US Trade Representative Katherine Tai has said that discussing market access restrictions, high tariffs, unpredictable regulatory requirements and restricted digital trade measures faced by American businesses in India was on top of her agenda during her two-day official visit to the country.

Tai, who interacted with Commerce and Industry Minister Piyush Goyal, Indian government officials and business representatives on Monday, also brought labour issues to the table and said that she was looking to discuss how further collaboration on “worker centric policies” can benefit Indo-US trade relationship.

It is not clear how India would react to the suggestion of discussing labour as part of trade policy as it has traditionally treated labour issues as a domestic matter, the wider aspects of which could be discussed at the International Labour Organisation.

“There is huge potential of growth between our two economies in areas such as digital economy, services, health related trade and even agriculture. I hope the revived Trade Policy Forum (TPF) will keep pace with other important aspects of India US partnership,” she said. The TPF, scheduled on Tuesday, to be attended by both Goyal and Tai, will take place after a gap of four years.


Tai said that despite the scope, bilateral trade never seemed to quite live up to its significant potential. “At USTR, we hear frequently from our stakeholders, on issues such as market access restrictions, high tariffs, unpredictable regulatory requirements and restricted digital trade measures. These are the issues where we intend to make progress and they will be on top of my list while I am here,” she said.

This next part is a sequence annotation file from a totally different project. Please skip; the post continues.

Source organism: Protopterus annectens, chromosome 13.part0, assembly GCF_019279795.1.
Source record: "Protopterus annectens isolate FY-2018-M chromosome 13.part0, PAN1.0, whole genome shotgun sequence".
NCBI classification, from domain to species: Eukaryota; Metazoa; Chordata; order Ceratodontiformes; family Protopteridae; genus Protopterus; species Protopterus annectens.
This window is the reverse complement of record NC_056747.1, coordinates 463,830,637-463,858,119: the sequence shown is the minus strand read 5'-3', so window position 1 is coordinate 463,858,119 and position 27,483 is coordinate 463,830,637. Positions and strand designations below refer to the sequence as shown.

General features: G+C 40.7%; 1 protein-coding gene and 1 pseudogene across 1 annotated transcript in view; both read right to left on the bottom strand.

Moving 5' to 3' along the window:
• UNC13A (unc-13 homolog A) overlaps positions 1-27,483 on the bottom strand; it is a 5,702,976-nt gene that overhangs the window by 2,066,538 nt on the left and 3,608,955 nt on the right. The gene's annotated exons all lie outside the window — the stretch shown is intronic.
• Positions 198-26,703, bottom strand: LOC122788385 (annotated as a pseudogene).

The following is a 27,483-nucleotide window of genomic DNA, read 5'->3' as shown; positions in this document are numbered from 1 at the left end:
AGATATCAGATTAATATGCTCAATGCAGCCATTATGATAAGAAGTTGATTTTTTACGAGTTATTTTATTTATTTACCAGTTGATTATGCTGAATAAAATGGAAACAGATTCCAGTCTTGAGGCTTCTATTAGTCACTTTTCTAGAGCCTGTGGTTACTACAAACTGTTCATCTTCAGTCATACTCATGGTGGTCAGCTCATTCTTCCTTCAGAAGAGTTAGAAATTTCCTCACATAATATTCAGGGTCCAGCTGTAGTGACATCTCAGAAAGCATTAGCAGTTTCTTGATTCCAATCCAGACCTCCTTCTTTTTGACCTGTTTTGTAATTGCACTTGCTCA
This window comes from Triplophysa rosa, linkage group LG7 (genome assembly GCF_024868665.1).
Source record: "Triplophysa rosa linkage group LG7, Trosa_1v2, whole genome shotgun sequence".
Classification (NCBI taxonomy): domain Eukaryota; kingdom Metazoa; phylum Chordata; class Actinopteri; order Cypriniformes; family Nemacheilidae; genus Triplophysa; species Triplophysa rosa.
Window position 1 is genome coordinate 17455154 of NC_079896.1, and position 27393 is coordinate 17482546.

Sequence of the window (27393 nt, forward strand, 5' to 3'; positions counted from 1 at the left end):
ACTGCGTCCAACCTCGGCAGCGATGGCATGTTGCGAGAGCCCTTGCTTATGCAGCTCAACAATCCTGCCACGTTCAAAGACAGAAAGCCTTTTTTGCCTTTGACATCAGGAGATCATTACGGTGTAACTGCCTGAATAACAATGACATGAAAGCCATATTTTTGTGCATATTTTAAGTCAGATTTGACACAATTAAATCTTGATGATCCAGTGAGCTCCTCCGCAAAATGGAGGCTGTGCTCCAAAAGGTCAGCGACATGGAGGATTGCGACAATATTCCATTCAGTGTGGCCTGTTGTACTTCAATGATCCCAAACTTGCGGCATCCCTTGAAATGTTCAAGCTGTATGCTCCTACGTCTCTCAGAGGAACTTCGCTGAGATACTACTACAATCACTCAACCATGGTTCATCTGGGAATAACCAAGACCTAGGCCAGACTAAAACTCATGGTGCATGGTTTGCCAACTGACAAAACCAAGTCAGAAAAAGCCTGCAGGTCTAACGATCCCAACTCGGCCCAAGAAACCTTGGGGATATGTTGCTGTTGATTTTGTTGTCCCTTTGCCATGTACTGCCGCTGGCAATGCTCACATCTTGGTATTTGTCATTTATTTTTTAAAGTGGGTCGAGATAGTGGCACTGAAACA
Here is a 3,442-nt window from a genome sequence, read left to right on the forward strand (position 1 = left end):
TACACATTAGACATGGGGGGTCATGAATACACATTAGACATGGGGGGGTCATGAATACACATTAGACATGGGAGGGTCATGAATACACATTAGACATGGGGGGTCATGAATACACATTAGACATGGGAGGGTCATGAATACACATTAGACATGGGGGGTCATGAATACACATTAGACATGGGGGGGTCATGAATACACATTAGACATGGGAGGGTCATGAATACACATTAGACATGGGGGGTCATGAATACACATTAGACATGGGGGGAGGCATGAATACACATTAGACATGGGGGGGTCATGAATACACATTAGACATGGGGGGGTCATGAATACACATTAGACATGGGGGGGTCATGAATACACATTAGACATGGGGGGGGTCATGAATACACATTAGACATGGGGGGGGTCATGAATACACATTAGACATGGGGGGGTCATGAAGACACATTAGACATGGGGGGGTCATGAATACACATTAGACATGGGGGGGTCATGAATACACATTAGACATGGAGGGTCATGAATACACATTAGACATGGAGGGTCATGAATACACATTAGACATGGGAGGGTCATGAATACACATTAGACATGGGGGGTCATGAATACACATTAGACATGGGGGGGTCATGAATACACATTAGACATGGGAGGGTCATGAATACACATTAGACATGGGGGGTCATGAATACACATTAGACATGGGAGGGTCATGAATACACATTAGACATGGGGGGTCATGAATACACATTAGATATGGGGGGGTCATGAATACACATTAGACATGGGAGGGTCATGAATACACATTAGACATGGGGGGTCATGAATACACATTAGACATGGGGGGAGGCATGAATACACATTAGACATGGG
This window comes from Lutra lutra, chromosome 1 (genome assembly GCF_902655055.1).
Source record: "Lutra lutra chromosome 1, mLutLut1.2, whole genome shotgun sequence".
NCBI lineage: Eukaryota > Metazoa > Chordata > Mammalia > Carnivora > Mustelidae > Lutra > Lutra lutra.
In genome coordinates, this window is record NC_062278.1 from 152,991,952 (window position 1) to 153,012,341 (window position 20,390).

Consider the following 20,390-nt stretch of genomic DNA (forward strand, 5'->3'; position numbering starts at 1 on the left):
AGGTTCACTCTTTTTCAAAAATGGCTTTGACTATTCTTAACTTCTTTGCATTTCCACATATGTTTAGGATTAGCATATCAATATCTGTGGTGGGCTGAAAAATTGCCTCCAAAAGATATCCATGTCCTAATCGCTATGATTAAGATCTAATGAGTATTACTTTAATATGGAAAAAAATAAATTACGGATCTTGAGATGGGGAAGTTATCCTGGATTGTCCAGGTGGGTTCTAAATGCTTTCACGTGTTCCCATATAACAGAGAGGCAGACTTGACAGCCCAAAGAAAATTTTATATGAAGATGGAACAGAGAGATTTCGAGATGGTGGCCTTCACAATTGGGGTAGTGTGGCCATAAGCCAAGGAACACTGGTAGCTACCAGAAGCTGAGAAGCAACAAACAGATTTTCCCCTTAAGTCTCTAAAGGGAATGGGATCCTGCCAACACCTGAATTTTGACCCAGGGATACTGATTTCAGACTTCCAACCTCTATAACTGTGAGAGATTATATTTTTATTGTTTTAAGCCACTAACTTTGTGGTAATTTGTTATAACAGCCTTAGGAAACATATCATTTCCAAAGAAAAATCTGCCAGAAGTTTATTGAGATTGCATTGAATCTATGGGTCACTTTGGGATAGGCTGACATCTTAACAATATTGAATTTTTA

The US is amongst India’s top trading partners with exports to the country in 2020-21 valued at $51.62 billion and imports at $28.88 billion resulting in a trade deficit of about $23 billion for the US.

Goyal, in his speech, drew attention to the differing levels of development of both nations. “We have been uniquely tasked by our leaders, Prime Minister Narendra Modi and President Joe Biden, to strengthen our economic ties and trade based on rules of transparency and fair trade. Of course, I am sure while doing that you will bear in mind the hugely differing levels of prosperity amongst different nations and also work with the shared vision for prosperity of all sections of society and of the people of both our countries,” he said.

The USTR also put in focus the need to ensure workers issues while focussing on trade growth. “President Biden and I are convinced that US trade policy requires a fundamental shift to ensure that our policies and actions focus on the impact that trade and trade agreements have on real working people. Part of that means engaging in new ways with all of you and my Indian government colleagues to connect trade more directly to working people,” she said.

India and the US also share challenges in areas like climate change and sustainability, vulnerable supply chains and promoting market-oriented structures and these are areas that are ripe for closer cooperation now, she said.

Goyal pointed out that India and the US had realised the necessity of diversifying critical supply chains. “We are both poised to play an increasingly important role when it comes to resilient supply chains, working with other like-minded countries and ensuring a better world to live,” he said.

Pending issues such as penal tariffs on Indian steel, market access for medical equipment and dairy from the US, India’s digital tax and non-tariff barriers in both countries are some of the matters likely to be discussed at the TPF, according to officials.